Jilly: What I Learned at Gollanczfest

Good writing craft workshops are like London buses—you wait for ages, and then three come along at once. Today I’ll be finishing up my second workshop in as many weeks: the fourth and final day of Robert McKee’s legendary Story. It’s an add-on dedicated to Love Story.

All being well, I’ll report back on my Four Days of McKee next weekend. Today I promised to report on my takeaways from Gollanczfest (click here for my previous post about the event.)

Firstly, and most importantly, I had a fantastic time. I made a note to self that it’s worth attending some kind of writing-related event at least once or twice per year, simply because it’s inspiring and energizing to spend time with other writers.

Last weekend the writers were all about sci-fi and fantasy, so the talk was of worldbuilding, dragons, AI, dystopia and space opera. The discussions around process were entirely familiar, likewise the challenges of plot structure and character building. It felt strange that nobody made much mention of community or relationships. Love wasn’t even on the radar, though everyone I spoke to was polite and encouraging (if a bit baffled) when I said my book was relationship driven and had strong romantic elements.

It was valuable to be reminded of something I already knew—that every writer has to find her own process, and to be willing to experiment, change and adapt that process. We heard from diehard plotters, extreme pantsers and all manner of variations on each. There were authors who write entirely in coffee shops, those who must face a blank wall, and those who use a corner of the dining table or hop around the house. Those who write to music, those who avoid lyrics, and those who find music a distraction. Longhand writers, dictation freaks and Scrivener-philes. Overwriters and under-writers. Authors who write strictly in sequence and those who jump around and join the dots later. Fast writers and slow ones. The only thing they had in common was that they continue to suffer from the same struggles, blank moments, plot holes and confidence dips as the rest of us.

I did also pick up a few specific tips that I thought I might find useful:

  • If you’re stuck for ideas or momentum, warm up by taking a page or a paragraph from a writer you admire. Begin by copying it out, but then change it, shape it, add your own ideas and give it your spin. Feel what their writing is like, and then turn it into yours.
  • If you feel your characters are getting a little same-y, consider using Dungeons and Dragons dice to set up their attributes. You’ll challenge yourself and get more variety.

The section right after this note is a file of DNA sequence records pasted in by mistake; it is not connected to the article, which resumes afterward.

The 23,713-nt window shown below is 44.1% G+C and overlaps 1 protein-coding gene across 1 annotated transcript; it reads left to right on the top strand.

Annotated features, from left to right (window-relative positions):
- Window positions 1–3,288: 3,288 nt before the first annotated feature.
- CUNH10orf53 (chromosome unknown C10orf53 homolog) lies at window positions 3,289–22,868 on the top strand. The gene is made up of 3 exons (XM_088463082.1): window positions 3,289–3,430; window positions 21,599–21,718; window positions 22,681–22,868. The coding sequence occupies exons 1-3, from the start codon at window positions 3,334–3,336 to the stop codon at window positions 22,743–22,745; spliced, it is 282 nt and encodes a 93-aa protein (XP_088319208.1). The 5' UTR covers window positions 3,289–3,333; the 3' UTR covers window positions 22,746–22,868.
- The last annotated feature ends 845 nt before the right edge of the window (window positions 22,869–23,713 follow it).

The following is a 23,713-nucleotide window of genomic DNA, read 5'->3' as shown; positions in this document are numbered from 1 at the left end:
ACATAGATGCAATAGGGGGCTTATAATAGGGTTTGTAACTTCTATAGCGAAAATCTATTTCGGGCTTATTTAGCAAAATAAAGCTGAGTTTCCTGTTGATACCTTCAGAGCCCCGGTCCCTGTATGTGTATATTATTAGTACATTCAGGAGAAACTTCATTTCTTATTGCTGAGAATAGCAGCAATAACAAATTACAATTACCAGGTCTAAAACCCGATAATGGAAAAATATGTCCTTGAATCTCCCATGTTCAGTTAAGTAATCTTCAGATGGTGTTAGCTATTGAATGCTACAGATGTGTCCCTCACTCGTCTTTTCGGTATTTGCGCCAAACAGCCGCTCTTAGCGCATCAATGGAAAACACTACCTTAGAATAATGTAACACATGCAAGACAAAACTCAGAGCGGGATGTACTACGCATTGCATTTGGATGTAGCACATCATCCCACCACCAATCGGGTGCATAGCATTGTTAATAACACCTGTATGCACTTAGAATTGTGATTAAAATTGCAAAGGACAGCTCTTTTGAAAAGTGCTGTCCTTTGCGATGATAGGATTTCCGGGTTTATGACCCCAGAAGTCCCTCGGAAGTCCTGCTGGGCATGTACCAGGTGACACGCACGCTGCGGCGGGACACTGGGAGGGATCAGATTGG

• Building a Character, Constantin Stanislavski’s book for actors, is also great for writers. (This reminded me that at RWA Damon Suede recommended another theatre book, Marina Caldarone’s Actions: The Actor’s Thesaurus).
  • One of the biggest challenges in creating a series is to maintain consistency of tone. I double-underlined this as it’s something I’m wrestling with right now.

So…that was my weekend with the sci-fi and fantasy gang. I’ll report back on my time with the screenwriting crowd next weekend.

7 thoughts on “Jilly: What I Learned at Gollanczfest

  1. Like you, I get a lot of motivation and inspiration from attending writers’ workshops. My local RWA chapter, Central Ohio Fiction Writers (COFW) brings in great speakers, so I get at least a mini-workshop most months.

    • I really enjoyed my writer’s cruise. I definitely felt recharged and re-energized afterwards. Our local RWA chapter meets on Tuesday nights, which is absolutely horrible for me. But even getting together with a few like-minded writing friends for a weekend-long write-in can help reinvigorate everyone.

  2. Sounds like a lot of fun, Jilly! I got a kick out of the Dungeons and Dragons idea to build characters. It would be fun to try to build out Phoebe’s world using that technique! It’s interesting, though, that the other attendees weren’t that interested in developing relationships and community for their books. You’d think that would be a given for the sci-fi/fantasy world, not that I read science fiction.

    So the Story workshop with McKee is all over, too? Looking forward to that roundup next week.

  3. Oh! I always wanted to play Dungeons and Dragons! I thought it’d be a blast, but I just never had a group of like-minded people who wanted to play. (In my hometown, a lot of my friends belonged to religions that thought D&D was the gateway to devil-worshipping.)

    Even plain ol’ dice have a lot of possibilities. LOL, when I was a pre-teen, I read a lot of books about magical systems and did a lot of solitary stuff. There was one book about fortune-telling that had a chapter on dice divination. There were about 20 questions, and then the following pages had 20 answers on each one — headed by a certain dice combo. It was a library book, and I can’t remember a darn thing about it except maybe the font. But it certainly would be possible to assign each of your characters a number, and to make a list of possible actions, and use your dice as input-devices. Naturally, if your stomach turns at your “results”, you just roll the dice again until your gut is happy.

    I really like the idea of taking the bones from one writer’s scene, and putting my own flesh and dress on it. It sounds really relaxing! One doesn’t have to plot; one just plays with the characters and words. And then once one gets in a relaxed state of mind, one dives into one’s own world and finds plot to write about.

  4. Well, at least I know I’m not crazy for wanting/needing a different desk layout than I currently have…it seems everyone writes differently, but essentially does what works for them. I think (even after 5 years) I’m still figuring that out.

    I’m looking forward to your reporting after McKee!

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